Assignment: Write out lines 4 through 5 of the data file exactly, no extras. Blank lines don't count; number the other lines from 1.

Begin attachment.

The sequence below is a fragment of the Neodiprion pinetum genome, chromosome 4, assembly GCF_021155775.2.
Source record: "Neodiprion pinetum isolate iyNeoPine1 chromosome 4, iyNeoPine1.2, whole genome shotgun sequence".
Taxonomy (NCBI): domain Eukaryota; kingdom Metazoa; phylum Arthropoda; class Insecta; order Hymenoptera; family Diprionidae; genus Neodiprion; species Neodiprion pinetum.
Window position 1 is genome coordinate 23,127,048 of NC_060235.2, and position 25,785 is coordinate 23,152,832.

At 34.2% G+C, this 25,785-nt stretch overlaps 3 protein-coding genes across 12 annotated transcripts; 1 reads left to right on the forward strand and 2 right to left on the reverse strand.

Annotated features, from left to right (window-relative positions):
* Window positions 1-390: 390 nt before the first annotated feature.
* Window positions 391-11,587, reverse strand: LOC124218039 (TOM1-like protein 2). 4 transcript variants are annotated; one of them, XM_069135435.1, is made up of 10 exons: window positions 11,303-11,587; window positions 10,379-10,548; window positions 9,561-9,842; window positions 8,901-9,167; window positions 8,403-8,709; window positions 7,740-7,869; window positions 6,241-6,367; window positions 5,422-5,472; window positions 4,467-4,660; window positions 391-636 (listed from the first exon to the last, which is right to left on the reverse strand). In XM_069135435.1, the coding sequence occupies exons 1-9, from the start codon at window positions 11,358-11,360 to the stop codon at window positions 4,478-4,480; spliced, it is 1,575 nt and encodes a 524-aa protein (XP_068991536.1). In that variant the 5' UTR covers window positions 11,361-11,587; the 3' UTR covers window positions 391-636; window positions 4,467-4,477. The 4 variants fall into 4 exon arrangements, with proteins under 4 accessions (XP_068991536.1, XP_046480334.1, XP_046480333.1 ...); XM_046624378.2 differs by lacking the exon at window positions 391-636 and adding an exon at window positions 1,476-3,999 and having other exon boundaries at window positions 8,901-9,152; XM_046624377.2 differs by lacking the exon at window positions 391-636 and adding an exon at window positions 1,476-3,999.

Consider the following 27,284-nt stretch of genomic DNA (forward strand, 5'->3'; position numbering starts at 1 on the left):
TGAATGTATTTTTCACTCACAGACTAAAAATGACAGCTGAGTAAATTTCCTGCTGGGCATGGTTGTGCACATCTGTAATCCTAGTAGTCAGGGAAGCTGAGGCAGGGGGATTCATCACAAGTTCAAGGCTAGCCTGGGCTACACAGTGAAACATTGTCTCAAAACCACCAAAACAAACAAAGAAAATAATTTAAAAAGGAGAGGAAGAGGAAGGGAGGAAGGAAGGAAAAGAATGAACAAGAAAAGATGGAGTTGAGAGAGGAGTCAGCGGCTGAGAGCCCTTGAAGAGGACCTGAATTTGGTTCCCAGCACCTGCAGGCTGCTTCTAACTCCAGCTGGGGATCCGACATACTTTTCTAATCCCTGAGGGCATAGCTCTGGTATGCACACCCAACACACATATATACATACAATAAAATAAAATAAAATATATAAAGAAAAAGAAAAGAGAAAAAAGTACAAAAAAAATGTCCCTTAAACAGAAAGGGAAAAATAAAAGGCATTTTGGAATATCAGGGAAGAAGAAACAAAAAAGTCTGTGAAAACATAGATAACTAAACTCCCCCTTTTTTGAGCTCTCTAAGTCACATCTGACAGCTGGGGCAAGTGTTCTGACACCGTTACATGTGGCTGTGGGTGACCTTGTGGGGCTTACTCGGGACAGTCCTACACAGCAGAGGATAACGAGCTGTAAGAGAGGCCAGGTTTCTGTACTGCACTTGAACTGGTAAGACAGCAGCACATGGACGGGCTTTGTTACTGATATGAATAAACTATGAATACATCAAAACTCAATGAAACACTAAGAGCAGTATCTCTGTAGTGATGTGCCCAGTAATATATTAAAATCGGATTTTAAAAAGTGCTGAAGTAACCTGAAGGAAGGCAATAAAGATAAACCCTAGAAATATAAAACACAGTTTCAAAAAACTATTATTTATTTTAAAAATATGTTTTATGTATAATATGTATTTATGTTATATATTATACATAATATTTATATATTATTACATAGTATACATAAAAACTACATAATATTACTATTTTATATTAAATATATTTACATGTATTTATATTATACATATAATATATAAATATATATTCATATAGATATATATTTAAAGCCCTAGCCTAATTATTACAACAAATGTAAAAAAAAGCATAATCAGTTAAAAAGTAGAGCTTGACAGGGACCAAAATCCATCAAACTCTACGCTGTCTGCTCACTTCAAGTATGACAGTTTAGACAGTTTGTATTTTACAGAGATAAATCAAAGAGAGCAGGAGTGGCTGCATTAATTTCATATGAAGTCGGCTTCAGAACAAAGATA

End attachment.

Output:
Window position 1 is genome coordinate 23,127,048 of NC_060235.2, and position 25,785 is coordinate 23,152,832.

At 34.2% G+C, this 25,785-nt stretch overlaps 3 protein-coding genes across 12 annotated transcripts; 1 reads left to right on the forward strand and 2 right to left on the reverse strand.